What happened in the picturesque town of Aix-en-Provence during World War II remains one of the darkest chapters in French history. A tile-making factory in the sleepy suburb of Les Milles would become a hellhole for thousands of Jews, whom the French collaborationist government handed over to the Nazis.
But when war broke out in 1939, the large brick building had another purpose, as an internment camp for German and Austrian expats who had been living in the South of France. And those prisoners were a very specific population—the people whom the French government feared were enemy fifth columnists and spies.
In fact they were artists.Read More
Between 1969 and 1972, 12 men, on 6 different space flights, walked on the moon, with NASA’s Project Apollo. And one of the few things that came with them? A camera.
Thousands photographs from these missions have recently been released onto the Project Apollo Archive Flickr page, presenting unseen views of these historic voyages. It's a strikingly personal look at space travel. Candid, mesmerizing and, yes, sometimes blurry, here is Atlas Obscura’s picks from this astonishing collection:
The brand-new glass walkway on Yuntai Mountain in China, which just opened last month, looks terrifying—it's transparent, so you can see all the way down to the foot of the mountain 3,543 feet below. But don't worry: the glass is bulletproof! It could never crack! It's perfectly safe!
And if you believe that, we've got a (slightly damaged) bridge to sell you.Read More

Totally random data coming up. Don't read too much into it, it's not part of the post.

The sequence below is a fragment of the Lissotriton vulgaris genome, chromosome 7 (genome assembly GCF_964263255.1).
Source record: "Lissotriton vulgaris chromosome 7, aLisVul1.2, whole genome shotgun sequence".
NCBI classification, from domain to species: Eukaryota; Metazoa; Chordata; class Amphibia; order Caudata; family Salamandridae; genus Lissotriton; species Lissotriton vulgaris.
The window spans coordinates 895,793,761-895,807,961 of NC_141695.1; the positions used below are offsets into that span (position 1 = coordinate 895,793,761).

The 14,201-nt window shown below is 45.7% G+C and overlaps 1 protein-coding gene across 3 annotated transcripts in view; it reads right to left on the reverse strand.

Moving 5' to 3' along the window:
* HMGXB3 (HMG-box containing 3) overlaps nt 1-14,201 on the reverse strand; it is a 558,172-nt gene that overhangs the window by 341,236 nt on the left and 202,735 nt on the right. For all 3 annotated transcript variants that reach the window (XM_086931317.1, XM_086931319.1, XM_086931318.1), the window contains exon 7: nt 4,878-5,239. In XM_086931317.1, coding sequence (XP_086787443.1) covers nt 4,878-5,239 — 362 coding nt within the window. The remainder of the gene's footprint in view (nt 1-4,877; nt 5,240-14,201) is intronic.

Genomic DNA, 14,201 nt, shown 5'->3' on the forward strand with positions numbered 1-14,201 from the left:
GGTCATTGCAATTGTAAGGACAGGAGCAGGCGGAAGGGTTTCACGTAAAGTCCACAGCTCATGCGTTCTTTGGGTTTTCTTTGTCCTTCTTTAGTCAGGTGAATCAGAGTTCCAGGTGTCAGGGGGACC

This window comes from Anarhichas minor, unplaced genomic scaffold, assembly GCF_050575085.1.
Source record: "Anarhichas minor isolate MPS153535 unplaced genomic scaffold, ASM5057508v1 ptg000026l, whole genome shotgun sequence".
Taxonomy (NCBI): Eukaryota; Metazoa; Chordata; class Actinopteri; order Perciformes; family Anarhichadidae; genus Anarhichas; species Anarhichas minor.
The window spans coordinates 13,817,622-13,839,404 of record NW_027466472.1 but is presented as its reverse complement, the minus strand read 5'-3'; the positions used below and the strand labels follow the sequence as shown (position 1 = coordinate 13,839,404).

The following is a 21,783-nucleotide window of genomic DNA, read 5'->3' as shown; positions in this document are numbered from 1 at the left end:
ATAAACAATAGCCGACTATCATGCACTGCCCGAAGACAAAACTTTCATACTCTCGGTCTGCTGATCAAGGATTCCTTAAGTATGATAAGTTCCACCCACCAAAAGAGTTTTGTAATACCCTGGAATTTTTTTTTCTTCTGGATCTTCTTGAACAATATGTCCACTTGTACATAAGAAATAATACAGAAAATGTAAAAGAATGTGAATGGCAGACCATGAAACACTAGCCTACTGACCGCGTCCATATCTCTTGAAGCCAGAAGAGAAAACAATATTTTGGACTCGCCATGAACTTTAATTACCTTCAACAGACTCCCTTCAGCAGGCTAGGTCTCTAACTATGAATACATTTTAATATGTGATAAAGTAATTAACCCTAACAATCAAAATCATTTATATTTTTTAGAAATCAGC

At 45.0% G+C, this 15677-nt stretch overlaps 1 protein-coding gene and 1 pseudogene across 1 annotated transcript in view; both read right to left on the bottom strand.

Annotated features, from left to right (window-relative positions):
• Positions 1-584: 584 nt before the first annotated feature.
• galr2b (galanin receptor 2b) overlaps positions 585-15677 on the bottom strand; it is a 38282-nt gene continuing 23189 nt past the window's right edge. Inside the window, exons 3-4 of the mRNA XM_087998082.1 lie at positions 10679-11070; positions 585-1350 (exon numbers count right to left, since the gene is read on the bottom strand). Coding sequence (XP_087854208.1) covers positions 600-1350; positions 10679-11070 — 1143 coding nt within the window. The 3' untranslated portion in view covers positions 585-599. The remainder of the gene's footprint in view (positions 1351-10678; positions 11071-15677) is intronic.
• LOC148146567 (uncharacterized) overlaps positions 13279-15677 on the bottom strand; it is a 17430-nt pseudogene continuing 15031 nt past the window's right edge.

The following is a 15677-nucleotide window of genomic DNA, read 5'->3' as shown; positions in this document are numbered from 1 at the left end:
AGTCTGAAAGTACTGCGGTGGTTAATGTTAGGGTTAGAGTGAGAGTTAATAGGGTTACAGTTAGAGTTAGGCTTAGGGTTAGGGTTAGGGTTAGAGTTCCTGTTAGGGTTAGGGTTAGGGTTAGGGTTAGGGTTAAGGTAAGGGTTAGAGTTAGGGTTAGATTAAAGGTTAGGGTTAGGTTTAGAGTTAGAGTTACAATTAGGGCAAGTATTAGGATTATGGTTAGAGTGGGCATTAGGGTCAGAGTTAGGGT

The weirdest thing about Harry’s Harbor Bazaar, in Hamburg, isn’t the maze of musty shelves holding African masks and voodoo dolls, homoerotic New Guinean figurines, or century-old shrunken heads. The weirdest thing is how familiar it all feels, how it knocks on the brain with a set of bone knuckles, like a memory from the uncomfortable past.
Harry’s has been established in Hamburg since 1954, when Harry Rosenberg converted his modest stamp-and-coin shop into a museum of exotic things handed down from an old sailors’ pub.
The collection has changed ownership, and location, several times, most recently in 2013–right now it floats in a converted crane ship in Hamburg’s Harbor City. Caro Uhde opens it every weekend for visitors. She charges five euros to wander the aisles built into the hull. The items have no information cards, because in too many cases no one can say where they’re from.Read More
In 1833, when the town of Chicago was first organized, it had a population of 200 and all the potential in the world. Early on, an investor named Charles Butler started buying up land in the area and sent his brother-in-law, William B. Ogden, to do the actual work of developing it into city lots.
As he worked, Ogden, who would become Chicago's first mayor, needed maps of the quickly growing settlement—which became a city as of 1837. Today, there are few maps of Chicago's early days, since so many were destroyed in the Great Chicago Fire of 1871. But recently, at an estate sale in the city's suburbs, a map collector found a collection of 39 maps connected to Ogden, including one that Crain's Chicago reports is "possibly the oldest surviving map of the fledgling city."Read More